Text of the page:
On April 12, 2019, the Court issued an Order detailing its findings and analysis in support of its decision to grant the Motion for Preliminary Injunction. ECF No. 106. The Court found that Dr. Carroll's diagnosis of Plaintiff and her medical opinion that Seroquel and Wellbutrin are not medically necessary for Plaintiff were not and are not credible. Instead, the Court finds that the diagnoses and prescriptions in Plaintiff's medical record are credible. Id. at 3. The Court further found that Dr. Carroll has met with Plaintiff on only one occasion and only over videoconference for a brief period of time. Id. at 4. Dr. Carroll has never interacted with Plaintiff in person, though she has been Plaintiff's treating physician for many months and Plaintiff had sought additional meetings with her. Id. The Court found that Dr. Carroll is an NDOC employee and her opinion was biased by her employment and was tailored to supporting Defendants' existing position that Plaintiff does not need the medications he had been previously prescribed. Id. at 3. The Court further found that Plaintiff has severe mental health symptoms as documented in his medical record. Id. at 4. Based on these findings and others as detailed in the Court's order, the Court determined that Plaintiff had established a likelihood of success on the merits of his Eighth Amendment deliberate indifference claim based on Defendants' failure to properly diagnose and treat Plaintiff through medication and treatment sessions and Defendants' cessation of his prescribed medication without adequate evaluation or monitoring of Plaintiff and his condition. Id. at 5-7. The Court further found that Plaintiff demonstrated a substantial likelihood of irreparable harm due to the ongoing risk to his health and physical safety and that the balance of equities and public interest favored Plaintiff. Id. at 7-8.

         The Court therefore granted Plaintiff preliminary relief. However, because the Court found no recent credible medical judgment or prescription in the record, the Court did not find it appropriate to simply order Defendants provide Seroquel and Wellbutrin to Plaintiff, despite Plaintiff's long medical history of safely utilizing these medications to control his symptoms. Rather, the Court ordered a medical evaluation to provide an updated diagnosis of Plaintiff's condition and a recommended course of treatment, including addressing the issue of whether Plaintiff's prior prescriptions for Seroquel and Wellbutrin are medically necessary in light of his medical history, diagnoses, and present-day symptoms, and identify the existence of and efficacy of alternative treatments. Id. at 8.

         On April 19, 2019, Defendants proposed that the independent medical evaluation of Plaintiff be performed by Dr. Wade F. Exum, a psychiatrist contracted with NDOC. ECF No. 113.

         On April 26, 2019, Defendants filed the instant Motion for Reconsideration of this Court's Order at ECF No. 106. ECF No. 118. Plaintiff responded on May 1, 2019 and Defendants replied on May 8, 2019. ECF Nos. 122, 128.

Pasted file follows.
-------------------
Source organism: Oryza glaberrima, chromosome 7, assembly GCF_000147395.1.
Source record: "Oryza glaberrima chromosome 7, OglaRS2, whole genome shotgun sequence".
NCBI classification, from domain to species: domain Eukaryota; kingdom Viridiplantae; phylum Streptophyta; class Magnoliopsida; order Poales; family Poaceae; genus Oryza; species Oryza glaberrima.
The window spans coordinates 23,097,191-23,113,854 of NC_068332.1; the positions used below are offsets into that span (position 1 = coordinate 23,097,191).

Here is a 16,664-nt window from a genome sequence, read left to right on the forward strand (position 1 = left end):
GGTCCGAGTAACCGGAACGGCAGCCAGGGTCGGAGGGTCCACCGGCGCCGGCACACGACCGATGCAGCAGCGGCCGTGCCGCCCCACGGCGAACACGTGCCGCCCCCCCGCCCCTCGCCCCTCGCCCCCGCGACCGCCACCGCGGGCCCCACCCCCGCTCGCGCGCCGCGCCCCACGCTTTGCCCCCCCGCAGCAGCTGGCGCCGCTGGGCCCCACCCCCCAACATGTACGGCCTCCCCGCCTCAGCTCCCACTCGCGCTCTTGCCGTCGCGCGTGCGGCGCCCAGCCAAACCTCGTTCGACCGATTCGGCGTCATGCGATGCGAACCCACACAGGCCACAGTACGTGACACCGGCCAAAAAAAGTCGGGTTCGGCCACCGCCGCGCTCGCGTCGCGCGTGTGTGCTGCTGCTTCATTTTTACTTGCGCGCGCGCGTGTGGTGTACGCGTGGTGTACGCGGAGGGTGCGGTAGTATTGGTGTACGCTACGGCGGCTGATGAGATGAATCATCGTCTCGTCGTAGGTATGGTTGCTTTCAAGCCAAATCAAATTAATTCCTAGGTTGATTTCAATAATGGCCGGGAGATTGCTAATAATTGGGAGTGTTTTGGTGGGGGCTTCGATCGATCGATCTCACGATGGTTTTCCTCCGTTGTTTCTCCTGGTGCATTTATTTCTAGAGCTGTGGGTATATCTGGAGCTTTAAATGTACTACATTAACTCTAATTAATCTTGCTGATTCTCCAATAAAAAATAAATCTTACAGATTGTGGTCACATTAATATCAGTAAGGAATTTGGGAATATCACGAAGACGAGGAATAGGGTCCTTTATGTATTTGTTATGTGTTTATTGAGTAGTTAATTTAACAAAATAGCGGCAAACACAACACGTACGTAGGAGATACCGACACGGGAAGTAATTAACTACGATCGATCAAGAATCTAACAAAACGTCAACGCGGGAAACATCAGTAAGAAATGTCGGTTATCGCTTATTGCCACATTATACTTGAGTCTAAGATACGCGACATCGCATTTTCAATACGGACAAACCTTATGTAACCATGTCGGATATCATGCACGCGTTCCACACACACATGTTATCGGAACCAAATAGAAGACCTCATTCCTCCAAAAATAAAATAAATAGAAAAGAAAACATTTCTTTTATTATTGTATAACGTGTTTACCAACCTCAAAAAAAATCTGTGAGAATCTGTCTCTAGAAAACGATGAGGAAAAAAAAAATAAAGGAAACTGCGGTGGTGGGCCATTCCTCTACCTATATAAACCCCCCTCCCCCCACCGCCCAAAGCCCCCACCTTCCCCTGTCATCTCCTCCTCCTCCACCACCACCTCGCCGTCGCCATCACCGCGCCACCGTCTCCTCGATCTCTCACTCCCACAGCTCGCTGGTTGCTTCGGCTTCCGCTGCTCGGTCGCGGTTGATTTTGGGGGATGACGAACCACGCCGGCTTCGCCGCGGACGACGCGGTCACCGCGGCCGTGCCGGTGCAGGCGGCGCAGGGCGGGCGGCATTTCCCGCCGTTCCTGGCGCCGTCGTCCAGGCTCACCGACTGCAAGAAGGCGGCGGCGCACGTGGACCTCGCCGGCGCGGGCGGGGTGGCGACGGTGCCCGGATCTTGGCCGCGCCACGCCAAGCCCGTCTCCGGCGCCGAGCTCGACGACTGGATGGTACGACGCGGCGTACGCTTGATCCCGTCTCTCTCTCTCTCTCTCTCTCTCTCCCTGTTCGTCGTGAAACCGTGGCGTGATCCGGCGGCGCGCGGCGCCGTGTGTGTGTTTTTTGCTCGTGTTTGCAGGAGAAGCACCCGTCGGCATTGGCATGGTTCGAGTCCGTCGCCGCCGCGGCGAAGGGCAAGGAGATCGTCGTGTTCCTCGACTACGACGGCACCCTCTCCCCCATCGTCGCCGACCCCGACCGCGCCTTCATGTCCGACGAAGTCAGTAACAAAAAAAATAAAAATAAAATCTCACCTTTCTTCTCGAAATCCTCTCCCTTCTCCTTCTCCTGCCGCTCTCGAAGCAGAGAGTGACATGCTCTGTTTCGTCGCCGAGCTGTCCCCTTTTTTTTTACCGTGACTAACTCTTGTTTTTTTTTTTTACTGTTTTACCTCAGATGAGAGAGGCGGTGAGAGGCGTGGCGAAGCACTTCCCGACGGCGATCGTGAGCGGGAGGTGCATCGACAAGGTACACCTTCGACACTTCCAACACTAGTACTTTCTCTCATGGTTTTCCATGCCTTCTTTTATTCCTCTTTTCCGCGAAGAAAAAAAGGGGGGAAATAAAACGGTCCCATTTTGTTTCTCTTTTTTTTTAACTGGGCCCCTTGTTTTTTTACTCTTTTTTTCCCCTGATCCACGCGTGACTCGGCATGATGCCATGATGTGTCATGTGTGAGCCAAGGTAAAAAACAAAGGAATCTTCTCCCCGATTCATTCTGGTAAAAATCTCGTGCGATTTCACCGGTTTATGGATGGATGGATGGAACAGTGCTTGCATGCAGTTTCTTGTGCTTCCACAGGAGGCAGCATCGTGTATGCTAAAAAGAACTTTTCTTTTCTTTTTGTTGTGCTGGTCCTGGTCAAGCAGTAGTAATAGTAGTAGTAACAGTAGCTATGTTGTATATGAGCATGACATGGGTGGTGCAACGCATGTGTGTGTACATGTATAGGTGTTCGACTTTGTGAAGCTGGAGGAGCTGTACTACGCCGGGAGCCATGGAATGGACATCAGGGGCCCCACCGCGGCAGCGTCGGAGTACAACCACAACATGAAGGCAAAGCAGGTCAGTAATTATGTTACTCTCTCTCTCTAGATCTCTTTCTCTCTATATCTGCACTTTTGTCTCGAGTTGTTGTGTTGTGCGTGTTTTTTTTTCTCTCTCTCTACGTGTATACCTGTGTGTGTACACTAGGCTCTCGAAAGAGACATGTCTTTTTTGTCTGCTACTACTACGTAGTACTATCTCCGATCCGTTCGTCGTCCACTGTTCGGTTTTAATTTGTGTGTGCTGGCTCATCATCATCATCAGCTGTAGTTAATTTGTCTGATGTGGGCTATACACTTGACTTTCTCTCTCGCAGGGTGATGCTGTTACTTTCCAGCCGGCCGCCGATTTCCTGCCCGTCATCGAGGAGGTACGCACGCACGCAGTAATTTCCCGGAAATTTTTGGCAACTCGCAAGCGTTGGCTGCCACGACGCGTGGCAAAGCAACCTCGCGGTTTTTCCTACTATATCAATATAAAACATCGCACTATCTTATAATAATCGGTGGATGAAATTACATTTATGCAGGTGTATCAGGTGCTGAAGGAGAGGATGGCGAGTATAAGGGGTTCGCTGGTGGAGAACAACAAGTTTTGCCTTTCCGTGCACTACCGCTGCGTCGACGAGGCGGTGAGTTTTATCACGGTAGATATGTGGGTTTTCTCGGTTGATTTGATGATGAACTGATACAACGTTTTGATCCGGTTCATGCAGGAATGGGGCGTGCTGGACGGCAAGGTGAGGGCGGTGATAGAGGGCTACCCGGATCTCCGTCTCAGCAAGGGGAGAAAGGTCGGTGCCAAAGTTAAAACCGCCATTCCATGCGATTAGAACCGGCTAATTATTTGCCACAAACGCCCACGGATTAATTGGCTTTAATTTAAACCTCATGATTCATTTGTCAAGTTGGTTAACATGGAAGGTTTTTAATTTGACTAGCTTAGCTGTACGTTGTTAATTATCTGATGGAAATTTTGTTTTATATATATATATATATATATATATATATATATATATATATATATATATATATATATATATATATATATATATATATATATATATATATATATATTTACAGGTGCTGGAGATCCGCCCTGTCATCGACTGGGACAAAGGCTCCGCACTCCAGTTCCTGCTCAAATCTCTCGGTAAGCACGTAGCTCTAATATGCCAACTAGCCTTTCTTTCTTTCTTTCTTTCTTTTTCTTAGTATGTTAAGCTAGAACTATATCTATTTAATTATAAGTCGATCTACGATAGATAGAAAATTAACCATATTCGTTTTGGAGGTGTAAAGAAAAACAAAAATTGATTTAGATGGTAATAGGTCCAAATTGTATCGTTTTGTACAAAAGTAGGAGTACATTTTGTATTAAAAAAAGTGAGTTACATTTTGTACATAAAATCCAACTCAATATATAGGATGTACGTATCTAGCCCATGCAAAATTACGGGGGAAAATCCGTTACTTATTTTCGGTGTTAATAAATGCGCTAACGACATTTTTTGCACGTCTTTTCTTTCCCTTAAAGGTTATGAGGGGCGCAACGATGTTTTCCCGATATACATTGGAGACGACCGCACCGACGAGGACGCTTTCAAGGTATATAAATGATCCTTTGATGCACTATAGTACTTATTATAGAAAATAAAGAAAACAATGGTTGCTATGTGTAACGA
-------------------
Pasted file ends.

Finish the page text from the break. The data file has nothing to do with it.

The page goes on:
On May 8, 2019, the Court issued an Order finalizing the scope of its preliminary relief. ECF No. 130. The Court found that it was appropriate and necessary to order two in-person medical evaluations of Plaintiff, one conducted by Dr. Roitman and one conducted by Dr. Exum.

         On May 13, 2019, Defendants noticed their appeal of the Court's Order issuing a preliminary injunction to the Ninth Circuit. ECF No. 133. Also on May 13, 2019, Defendants filed the instant Motion for Stay of Enforcement of Preliminary Injunction Pending the Filing of and the Court's Decision on Defendants' Motion for Reconsideration, and Any Necessary Appeal of this Court's Order. ECF No. 132. Plaintiff responded on May 17, 2019. ECF No. 138.

         On May 22, 2019, Defendants filed the instant Motion for Leave to File Supplement to Defendants' Motion for Reconsideration. ECF No. 139. Defendants filed an errata to this motion containing a supplemental exhibit on May 29, 2019. ECF No. 144.

         On June 3, 2019, the Ninth Circuit held appellate proceedings in abeyance pending this Court's resolution of Defendants' Motion for Reconsideration. ECF No. 147. On June 4, 2019, Defendants filed the instant Emergency Motion for Clarification and Expedited Decision Requested by June 10, 2019. ECF Nos. 149, 150.

         II. LEGAL STANDARD

         Pursuant to Rule 60(b) of the Federal Rules of Civil Procedure, this Court may relieve the parties from a judgment on various grounds, including “mistake, inadvertence, surprise, or excusable neglect, ” “newly discovered evidence that, with reasonable diligence, could not have been discovered in time, ” and “any other reason that justifies relief.” Fed.R.Civ.P. 60(b). Motions for reconsideration are disfavored. LR 59-1(b). A movant may not repeat arguments already presented. Id.

         III. DISCUSSION

         a. Motion for ...